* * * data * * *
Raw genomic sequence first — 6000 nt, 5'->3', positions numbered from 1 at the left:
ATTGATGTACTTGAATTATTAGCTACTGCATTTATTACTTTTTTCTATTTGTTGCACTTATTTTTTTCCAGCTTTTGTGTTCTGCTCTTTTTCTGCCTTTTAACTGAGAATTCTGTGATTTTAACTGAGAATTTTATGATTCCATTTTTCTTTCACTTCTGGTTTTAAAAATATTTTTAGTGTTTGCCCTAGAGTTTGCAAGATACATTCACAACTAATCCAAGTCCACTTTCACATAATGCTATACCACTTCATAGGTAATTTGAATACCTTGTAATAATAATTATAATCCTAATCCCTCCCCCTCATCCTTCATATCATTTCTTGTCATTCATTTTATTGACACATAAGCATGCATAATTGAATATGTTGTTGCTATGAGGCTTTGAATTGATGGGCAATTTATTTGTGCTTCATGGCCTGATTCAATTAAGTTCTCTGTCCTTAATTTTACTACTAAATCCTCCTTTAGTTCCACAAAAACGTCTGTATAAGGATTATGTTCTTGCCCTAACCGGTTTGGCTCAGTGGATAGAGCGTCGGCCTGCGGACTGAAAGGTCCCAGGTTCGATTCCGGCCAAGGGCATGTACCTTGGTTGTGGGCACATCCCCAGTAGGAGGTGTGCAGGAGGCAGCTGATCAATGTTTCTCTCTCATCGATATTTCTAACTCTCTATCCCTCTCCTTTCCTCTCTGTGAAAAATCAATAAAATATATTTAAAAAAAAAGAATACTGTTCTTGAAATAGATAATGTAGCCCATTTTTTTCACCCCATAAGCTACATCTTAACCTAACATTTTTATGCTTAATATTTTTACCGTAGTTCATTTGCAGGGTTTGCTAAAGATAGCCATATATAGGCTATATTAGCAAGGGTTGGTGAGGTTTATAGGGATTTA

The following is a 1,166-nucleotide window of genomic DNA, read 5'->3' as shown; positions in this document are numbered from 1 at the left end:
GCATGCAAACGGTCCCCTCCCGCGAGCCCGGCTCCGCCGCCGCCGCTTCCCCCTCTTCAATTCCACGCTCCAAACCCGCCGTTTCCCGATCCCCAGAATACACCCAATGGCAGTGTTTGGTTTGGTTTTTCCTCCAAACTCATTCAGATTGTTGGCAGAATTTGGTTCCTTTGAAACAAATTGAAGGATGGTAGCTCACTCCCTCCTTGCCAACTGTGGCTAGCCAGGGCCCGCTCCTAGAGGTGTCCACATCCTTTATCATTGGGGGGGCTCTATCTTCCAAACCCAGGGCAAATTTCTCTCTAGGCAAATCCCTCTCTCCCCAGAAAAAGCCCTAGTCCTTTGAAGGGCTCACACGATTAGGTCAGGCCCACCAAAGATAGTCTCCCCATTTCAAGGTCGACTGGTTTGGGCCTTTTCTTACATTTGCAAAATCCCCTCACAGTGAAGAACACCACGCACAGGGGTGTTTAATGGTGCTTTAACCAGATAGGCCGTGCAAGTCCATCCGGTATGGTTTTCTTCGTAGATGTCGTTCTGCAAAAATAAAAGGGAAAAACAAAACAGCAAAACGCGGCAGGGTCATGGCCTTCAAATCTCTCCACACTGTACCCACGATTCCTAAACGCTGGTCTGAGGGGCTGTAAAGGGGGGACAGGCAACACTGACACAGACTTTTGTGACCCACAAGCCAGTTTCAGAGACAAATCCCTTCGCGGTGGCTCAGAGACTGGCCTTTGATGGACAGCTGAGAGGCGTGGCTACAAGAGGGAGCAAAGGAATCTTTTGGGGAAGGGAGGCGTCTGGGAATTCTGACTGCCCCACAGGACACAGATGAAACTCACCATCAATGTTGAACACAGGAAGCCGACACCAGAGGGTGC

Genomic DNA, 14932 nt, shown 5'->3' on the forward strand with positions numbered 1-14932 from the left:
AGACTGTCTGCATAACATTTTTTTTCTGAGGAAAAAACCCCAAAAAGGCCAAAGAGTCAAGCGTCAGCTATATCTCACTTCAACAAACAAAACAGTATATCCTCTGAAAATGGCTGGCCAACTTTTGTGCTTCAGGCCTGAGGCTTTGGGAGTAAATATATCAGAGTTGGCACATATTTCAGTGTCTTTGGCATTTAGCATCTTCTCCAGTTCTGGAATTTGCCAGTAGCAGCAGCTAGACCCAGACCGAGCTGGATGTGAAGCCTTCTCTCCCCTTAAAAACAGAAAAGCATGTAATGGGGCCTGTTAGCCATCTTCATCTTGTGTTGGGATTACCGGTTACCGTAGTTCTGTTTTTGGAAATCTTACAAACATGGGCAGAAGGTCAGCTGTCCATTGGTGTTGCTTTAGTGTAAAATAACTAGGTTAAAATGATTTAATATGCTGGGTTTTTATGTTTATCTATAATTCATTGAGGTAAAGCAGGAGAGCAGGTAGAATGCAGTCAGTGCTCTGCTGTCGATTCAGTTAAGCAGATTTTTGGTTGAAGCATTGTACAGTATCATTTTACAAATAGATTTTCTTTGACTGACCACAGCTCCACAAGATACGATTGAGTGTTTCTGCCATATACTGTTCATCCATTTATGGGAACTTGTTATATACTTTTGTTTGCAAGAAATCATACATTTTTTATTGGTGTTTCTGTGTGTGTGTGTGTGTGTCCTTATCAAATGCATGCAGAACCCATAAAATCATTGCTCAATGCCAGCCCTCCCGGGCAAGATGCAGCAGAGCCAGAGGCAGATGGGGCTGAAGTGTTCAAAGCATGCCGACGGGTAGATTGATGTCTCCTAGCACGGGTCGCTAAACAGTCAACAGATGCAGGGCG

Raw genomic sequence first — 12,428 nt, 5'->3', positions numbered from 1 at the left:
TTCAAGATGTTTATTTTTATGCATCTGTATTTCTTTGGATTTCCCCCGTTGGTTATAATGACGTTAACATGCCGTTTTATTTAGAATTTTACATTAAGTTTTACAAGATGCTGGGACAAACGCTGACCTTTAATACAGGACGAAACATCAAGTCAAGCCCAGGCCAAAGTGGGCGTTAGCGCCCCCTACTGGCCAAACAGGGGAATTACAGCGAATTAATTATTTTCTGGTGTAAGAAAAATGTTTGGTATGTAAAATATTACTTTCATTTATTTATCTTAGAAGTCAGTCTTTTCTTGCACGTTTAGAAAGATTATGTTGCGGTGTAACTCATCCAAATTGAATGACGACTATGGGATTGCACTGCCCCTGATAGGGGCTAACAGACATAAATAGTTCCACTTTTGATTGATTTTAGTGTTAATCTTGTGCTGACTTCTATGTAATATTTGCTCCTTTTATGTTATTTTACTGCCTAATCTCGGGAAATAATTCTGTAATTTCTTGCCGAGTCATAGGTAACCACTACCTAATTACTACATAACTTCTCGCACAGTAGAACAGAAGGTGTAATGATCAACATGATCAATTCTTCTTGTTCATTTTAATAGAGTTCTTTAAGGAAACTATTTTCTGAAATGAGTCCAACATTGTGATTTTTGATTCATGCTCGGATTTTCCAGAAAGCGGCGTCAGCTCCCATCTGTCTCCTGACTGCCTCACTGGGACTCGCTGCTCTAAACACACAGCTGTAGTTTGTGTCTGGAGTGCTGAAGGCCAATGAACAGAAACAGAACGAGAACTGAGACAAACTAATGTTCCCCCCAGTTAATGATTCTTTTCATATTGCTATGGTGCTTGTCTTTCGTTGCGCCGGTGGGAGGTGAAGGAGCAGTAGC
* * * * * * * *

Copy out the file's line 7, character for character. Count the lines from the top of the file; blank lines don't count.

Raw genomic sequence first — 12,428 nt, 5'->3', positions numbered from 1 at the left: